Category Archives: Articles

Update on Hauser case: some exoneration?

In today’s New York Times, Nicholas Wade continues his analysis of Harvard’s fraud case against primatologist Marc Hauser.  Hauser, you will recall, was found guilty by Harvard of eight charges of scientific misconduct, which may have included data fabrication, and was put on leave without pay for a year.  Hauser apologized (an excerpt follows): I […]

The late Ernst Mayr speaks

by Greg Mayer Ernst Mayr was one of the greatest biologists of the 20th century, an architect of the evolutionary synthesis, and chief exponent of the biological species concept and geographic speciation. Jerry and I both had the privilege of knowing him. I was fortunate to be able to attend his 100th birthday party in […]

My USA Today op-ed: Science and religion aren’t friends

I got tired of Uncle Karl and those of his ilk filling the pages of USA Today with accommodationist tripe, so I wrote my own op-ed: “Science and religion aren’t friends.” It’s up now though it’ll appear in the paper tomorrow (Monday).  It pulls no punches. The fact that I can even write a 1200-word […]

David Koch and the Hall of Human Origins

by Greg Mayer PZ noted my and Jerry’s pieces on the new Hall of Human Origins at the USNM, and one of his commenters, DavidCOG, points to this piece at Climate Progress (based in part on Jane Mayer’s (no relation) New Yorker article on the Koch brothers), which in turn points to a couple of  […]

Is there life in the Solar System?

by Greg Mayer Matthew recently asked if there is life on Gliese 581g– a newly discovered Earth-like (in some ways) planet (I’m tempted to say “class M planet“).  There’s also the question of if there is life in the Solar System (Earth doesn’t count)– on Europa, or Mars, or Enceladus, say. On the same trip […]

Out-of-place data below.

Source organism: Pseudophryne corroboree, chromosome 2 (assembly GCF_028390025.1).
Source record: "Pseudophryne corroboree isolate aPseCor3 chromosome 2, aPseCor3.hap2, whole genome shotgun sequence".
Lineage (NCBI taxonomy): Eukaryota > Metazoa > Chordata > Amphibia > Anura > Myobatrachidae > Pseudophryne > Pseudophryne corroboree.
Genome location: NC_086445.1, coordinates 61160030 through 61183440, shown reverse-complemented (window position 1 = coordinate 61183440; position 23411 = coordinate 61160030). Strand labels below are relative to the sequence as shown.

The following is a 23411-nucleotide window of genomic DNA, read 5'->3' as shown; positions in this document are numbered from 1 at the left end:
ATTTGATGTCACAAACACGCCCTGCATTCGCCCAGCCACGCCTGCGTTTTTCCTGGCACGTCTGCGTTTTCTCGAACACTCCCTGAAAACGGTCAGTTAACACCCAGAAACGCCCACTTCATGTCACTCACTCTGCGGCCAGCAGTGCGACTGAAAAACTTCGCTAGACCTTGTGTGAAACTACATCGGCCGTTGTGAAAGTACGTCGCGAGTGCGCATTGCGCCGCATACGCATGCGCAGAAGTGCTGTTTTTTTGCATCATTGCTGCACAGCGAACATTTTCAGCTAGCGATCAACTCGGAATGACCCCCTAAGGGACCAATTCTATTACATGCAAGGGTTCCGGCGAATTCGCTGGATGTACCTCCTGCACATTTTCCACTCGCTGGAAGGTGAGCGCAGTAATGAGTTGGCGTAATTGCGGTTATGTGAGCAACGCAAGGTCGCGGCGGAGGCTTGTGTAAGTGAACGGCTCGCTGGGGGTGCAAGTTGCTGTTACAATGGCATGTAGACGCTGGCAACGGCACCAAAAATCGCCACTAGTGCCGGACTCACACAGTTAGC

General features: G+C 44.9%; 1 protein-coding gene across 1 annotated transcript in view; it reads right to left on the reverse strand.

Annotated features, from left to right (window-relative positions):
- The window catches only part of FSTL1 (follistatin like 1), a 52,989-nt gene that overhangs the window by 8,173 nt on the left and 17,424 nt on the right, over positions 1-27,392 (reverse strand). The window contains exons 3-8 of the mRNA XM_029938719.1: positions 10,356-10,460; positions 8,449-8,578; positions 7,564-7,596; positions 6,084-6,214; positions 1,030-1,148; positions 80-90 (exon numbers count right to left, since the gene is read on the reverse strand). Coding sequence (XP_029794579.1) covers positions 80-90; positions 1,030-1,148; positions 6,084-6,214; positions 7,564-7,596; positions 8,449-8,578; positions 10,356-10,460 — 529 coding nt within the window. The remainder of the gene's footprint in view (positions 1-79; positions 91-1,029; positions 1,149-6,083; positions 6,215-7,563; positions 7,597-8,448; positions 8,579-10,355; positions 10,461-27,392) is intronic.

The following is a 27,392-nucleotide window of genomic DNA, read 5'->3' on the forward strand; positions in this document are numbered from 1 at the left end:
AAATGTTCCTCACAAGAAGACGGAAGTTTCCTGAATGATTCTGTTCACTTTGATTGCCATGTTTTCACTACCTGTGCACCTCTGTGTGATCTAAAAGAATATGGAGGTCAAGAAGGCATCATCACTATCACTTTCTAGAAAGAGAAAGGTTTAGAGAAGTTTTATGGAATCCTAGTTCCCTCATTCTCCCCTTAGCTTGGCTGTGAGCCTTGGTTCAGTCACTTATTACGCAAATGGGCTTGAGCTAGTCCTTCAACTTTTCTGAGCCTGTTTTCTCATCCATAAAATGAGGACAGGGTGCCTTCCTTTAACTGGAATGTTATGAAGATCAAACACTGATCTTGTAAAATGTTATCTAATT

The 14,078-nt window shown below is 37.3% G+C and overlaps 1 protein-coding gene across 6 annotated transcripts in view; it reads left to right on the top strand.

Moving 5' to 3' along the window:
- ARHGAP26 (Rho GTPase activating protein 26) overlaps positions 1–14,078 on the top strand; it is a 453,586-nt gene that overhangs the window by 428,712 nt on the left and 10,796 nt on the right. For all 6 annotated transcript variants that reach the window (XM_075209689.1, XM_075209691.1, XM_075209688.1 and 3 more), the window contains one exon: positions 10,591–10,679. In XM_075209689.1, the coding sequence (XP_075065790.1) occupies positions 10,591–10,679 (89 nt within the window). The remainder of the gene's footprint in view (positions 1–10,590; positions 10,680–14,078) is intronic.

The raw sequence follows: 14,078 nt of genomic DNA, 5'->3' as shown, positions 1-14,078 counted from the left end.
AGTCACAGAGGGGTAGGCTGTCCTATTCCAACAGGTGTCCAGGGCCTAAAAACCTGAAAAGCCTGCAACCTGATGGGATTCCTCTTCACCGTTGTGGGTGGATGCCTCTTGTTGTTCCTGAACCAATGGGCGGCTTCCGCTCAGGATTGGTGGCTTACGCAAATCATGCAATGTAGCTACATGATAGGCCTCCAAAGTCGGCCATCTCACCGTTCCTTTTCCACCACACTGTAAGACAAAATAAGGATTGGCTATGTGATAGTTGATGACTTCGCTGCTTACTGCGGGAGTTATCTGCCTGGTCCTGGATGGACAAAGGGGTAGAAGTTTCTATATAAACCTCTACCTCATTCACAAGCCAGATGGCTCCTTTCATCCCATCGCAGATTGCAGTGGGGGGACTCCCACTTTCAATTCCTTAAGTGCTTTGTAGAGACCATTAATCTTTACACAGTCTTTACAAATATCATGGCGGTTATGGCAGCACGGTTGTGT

The Hall of Human Origins at the National Museum of Natural History

by Greg Mayer The Hall of Human Origins, a new permanent exhibition at the Smithsonian‘s National Museum of Natural History (aka the USNM) opened last March (at which time I got only a peek), and over the summer I finally got a chance to take in the whole exhibit. Like Edward Rothstein of the New […]

Parting the Red Sea

PLoS ONE (Public Library of Science) is an open-access journal with an unusual mission: Too often a journal’s decision to publish a paper is dominated by what the Editor/s think is interesting and will gain greater readership — both of which are subjective judgments and lead to decisions which are frustrating and delay the publication […]

A misguided attack on kin selection

I don’t know what’s gotten into E. O. Wilson.  He’s certainly the world’s most famous evolutionary biologist, and has gone from strength to strength over the years, winning two Pulitzer Prizes, writing great general books on not only ants but conservation and social behavior.  And he’s kept his hands in the ant work, producing any […]

Darwin wrong—again??

You may have seen a small flurry of reports this week about a science paper showing that “Darwin was wrong.”  The paper wasn’t a creationist or ID screed, however—it was a paper in a good science journal (Biology Letters) by a crack team of paleontologists from the UK and Canada (Sarda Sahney, Michael Benton, and […]

Bad breath fells aphids

Friday science quickie:  a new paper in Current Biology reports an intriguing adaptation: the breath of mammalian herbivores induces aphids to drop off plants, saving them from being eaten along with the leaves. Three biologists at the University of Haifa in Israel noticed that two species of aphids, the pea aphid (Acyrthosiphon pisum) and Uroleucon […]

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